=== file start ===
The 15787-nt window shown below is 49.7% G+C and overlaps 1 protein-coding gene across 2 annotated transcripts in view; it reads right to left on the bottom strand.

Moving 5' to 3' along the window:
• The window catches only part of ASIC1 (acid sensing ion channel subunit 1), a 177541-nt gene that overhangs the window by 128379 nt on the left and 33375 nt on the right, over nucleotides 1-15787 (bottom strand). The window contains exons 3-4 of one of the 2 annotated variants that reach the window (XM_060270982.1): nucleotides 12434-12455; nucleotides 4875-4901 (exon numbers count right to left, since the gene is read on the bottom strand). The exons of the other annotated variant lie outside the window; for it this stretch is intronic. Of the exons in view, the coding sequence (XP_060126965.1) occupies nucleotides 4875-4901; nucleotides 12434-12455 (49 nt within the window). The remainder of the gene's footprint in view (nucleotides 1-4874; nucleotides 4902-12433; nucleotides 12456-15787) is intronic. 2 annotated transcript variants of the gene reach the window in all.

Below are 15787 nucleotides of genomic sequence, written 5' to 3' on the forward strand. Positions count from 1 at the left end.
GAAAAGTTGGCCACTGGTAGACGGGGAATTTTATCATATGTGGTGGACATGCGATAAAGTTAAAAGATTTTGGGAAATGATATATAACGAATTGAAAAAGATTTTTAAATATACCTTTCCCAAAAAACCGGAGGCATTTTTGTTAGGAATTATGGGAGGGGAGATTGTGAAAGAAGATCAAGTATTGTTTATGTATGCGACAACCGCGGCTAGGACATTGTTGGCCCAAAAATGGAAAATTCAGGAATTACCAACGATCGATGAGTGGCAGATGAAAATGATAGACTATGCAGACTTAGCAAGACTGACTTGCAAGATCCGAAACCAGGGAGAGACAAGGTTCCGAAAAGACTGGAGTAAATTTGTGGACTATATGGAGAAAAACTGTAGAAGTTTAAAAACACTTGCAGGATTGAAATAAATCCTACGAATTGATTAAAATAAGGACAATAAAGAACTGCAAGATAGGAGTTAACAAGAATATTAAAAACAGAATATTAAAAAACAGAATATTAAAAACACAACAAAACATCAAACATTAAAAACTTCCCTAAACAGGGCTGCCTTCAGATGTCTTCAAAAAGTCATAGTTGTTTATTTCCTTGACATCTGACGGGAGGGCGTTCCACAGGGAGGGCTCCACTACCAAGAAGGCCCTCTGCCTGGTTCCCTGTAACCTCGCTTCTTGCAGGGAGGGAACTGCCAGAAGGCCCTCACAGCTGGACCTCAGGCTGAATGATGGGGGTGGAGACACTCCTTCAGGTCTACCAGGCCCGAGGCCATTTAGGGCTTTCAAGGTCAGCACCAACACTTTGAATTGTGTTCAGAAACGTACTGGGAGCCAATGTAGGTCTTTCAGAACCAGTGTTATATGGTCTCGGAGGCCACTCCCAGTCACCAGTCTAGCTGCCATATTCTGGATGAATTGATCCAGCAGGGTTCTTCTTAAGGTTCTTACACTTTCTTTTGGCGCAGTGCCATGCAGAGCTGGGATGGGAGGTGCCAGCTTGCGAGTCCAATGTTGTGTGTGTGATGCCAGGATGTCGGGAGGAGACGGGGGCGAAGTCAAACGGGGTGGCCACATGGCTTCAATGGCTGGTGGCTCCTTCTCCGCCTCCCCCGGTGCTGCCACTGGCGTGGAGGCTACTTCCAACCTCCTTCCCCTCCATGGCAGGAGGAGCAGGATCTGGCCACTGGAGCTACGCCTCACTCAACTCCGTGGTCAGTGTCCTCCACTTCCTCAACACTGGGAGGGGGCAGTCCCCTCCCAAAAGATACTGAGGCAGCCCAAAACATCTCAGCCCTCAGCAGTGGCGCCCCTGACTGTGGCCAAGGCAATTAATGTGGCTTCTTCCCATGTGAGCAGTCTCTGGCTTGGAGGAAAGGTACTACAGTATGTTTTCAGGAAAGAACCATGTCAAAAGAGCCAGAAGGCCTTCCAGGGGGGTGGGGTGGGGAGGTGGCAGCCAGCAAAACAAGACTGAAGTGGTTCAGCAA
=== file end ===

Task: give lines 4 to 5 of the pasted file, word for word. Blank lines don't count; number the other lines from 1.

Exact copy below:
Below are 15787 nucleotides of genomic sequence, written 5' to 3' on the forward strand. Positions count from 1 at the left end.
GAAAAGTTGGCCACTGGTAGACGGGGAATTTTATCATATGTGGTGGACATGCGATAAAGTTAAAAGATTTTGGGAAATGATATATAACGAATTGAAAAAGATTTTTAAATATACCTTTCCCAAAAAACCGGAGGCATTTTTGTTAGGAATTATGGGAGGGGAGATTGTGAAAGAAGATCAAGTATTGTTTATGTATGCGACAACCGCGGCTAGGACATTGTTGGCCCAAAAATGGAAAATTCAGGAATTACCAACGATCGATGAGTGGCAGATGAAAATGATAGACTATGCAGACTTAGCAAGACTGACTTGCAAGATCCGAAACCAGGGAGAGACAAGGTTCCGAAAAGACTGGAGTAAATTTGTGGACTATATGGAGAAAAACTGTAGAAGTTTAAAAACACTTGCAGGATTGAAATAAATCCTACGAATTGATTAAAATAAGGACAATAAAGAACTGCAAGATAGGAGTTAACAAGAATATTAAAAACAGAATATTAAAAAACAGAATATTAAAAACACAACAAAACATCAAACATTAAAAACTTCCCTAAACAGGGCTGCCTTCAGATGTCTTCAAAAAGTCATAGTTGTTTATTTCCTTGACATCTGACGGGAGGGCGTTCCACAGGGAGGGCTCCACTACCAAGAAGGCCCTCTGCCTGGTTCCCTGTAACCTCGCTTCTTGCAGGGAGGGAACTGCCAGAAGGCCCTCACAGCTGGACCTCAGGCTGAATGATGGGGGTGGAGACACTCCTTCAGGTCTACCAGGCCCGAGGCCATTTAGGGCTTTCAAGGTCAGCACCAACACTTTGAATTGTGTTCAGAAACGTACTGGGAGCCAATGTAGGTCTTTCAGAACCAGTGTTATATGGTCTCGGAGGCCACTCCCAGTCACCAGTCTAGCTGCCATATTCTGGATGAATTGATCCAGCAGGGTTCTTCTTAAGGTTCTTACACTTTCTTTTGGCGCAGTGCCATGCAGAGCTGGGATGGGAGGTGCCAGCTTGCGAGTCCAATGTTGTGTGTGTGATGCCAGGATGTCGGGAGGAGACGGGGGCGAAGTCAAACGGGGTGGCCACATGGCTTCAATGGCTGGTGGCTCCTTCTCCGCCTCCCCCGGTGCTGCCACTGGCGTGGAGGCTACTTCCAACCTCCTTCCCCTCCATGGCAGGAGGAGCAGGATCTGGCCACTGGAGCTACGCCTCACTCAACTCCGTGGTCAGTGTCCTCCACTTCCTCAACACTGGGAGGGGGCAGTCCCCTCCCAAAAGATACTGAGGCAGCCCAAAACATCTCAGCCCTCAGCAGTGGCGCCCCTGACTGTGGCCAAGGCAATTAATGTGGCTTCTTCCCATGTGAGCAGTCTCTGGCTTGGAGGAAAGGTACTACAGTATGTTTTCAGGAAAGAACCATGTCAAAAGAGCCAGAAGGCCTTCCAGGGGGGTGGGGTGGGGAGGTGGCAGCCAGCAAAACAAGACTGAAGTGGTTCAGCAA